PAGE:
Closers seem to have been the focal point of many points recently. Mariano Rivera has just notched up his 600th save and should pass Trevor Hoffman’s all time saves record in the next week or so. Jose Valverde hasn’t blown a save all year as the Tigers storm towards the post season. Craig Kimbrel is having one of the great relief seasons and striking out just about every batter that digs in. John Axford has been just about untouchable all year. Jonathan Papelbon seems to have rediscovered the prime form of a couple of years ago.

Anecdotally, this seems to have been a very solid year for relievers across the league with perhaps less closers losing their jobs than usual. As good as the pitchers listed above may have been, very few relief performances can compete with the greatest closing season of all time: Gagne ’03.

As you may have guessed from the (slightly laboured) headline, I don’t profess to have any new insight into Gagne’s efforts that year, but it’s worth looking back on some of his preposterous achievements in light of some of the merely excellent seasons closers have produced since.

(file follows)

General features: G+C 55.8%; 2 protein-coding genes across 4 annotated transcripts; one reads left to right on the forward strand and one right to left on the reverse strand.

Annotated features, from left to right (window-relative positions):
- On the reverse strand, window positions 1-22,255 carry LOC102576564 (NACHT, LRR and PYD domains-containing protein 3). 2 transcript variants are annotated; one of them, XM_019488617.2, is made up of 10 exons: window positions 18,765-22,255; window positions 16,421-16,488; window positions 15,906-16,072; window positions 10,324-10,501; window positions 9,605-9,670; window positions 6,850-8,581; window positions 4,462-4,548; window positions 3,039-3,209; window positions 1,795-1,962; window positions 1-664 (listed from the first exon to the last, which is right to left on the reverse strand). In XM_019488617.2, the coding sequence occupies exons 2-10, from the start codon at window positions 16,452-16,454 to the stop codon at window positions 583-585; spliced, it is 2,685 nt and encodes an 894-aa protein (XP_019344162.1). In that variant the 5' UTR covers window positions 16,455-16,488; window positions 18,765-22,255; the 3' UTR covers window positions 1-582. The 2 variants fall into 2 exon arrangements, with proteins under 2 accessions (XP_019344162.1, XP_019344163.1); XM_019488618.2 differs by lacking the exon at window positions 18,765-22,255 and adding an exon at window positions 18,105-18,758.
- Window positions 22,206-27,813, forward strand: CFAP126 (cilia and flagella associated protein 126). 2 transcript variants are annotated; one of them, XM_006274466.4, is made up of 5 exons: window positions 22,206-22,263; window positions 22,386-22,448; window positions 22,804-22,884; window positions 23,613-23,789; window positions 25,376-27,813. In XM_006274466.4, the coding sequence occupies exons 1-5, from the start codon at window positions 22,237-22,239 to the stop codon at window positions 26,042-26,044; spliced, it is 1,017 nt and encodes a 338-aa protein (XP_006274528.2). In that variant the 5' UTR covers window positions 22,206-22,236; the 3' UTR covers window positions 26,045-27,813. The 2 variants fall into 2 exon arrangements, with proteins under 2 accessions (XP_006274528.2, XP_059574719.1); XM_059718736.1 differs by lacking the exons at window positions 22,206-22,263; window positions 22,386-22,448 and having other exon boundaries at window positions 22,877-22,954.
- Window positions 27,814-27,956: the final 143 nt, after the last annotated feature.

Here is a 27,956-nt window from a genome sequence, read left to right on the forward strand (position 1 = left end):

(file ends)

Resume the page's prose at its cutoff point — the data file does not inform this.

Gagne’s 53 saves in 53 chances as part of his record breaking 84 consecutive save successes only tell a fraction of the story. In 82.1 innings he struck out 137 batters while walking just 20. For some reasons he was also asked to walk two batters intentionally which might actually be the most eyebrow raising of his stats that year.

Gagne in his prime was deadly enough against any hitter, but he was especially ruthless against righties, holding them to a .132/.178/.181 slash line, striking out a whopping 54.3% of them and breaking Fangraphs FIP metric by producing a -0.04 mark.

Just for comparisons sake, Sidney Ponson is a career .138/.176/.185 hitter.

I really don’t think there has been a better season by a closer. I’d be careful not to say there’s been no better relief season, not because I don’t think there has (I don’t really) but because once you start going back too far the role of a reliever changes too much to make any comparison worthwhile. All I will say, is that next time you’re killing time on the internet looking at baseball ‘stuff’, just call up Eric Gagne’s numbers on your baseball stats site of choice and try and pick your favorite jaw dropper.

3 Responses to “Goggling At Gagne”

  1. Wasn’t he on roids?

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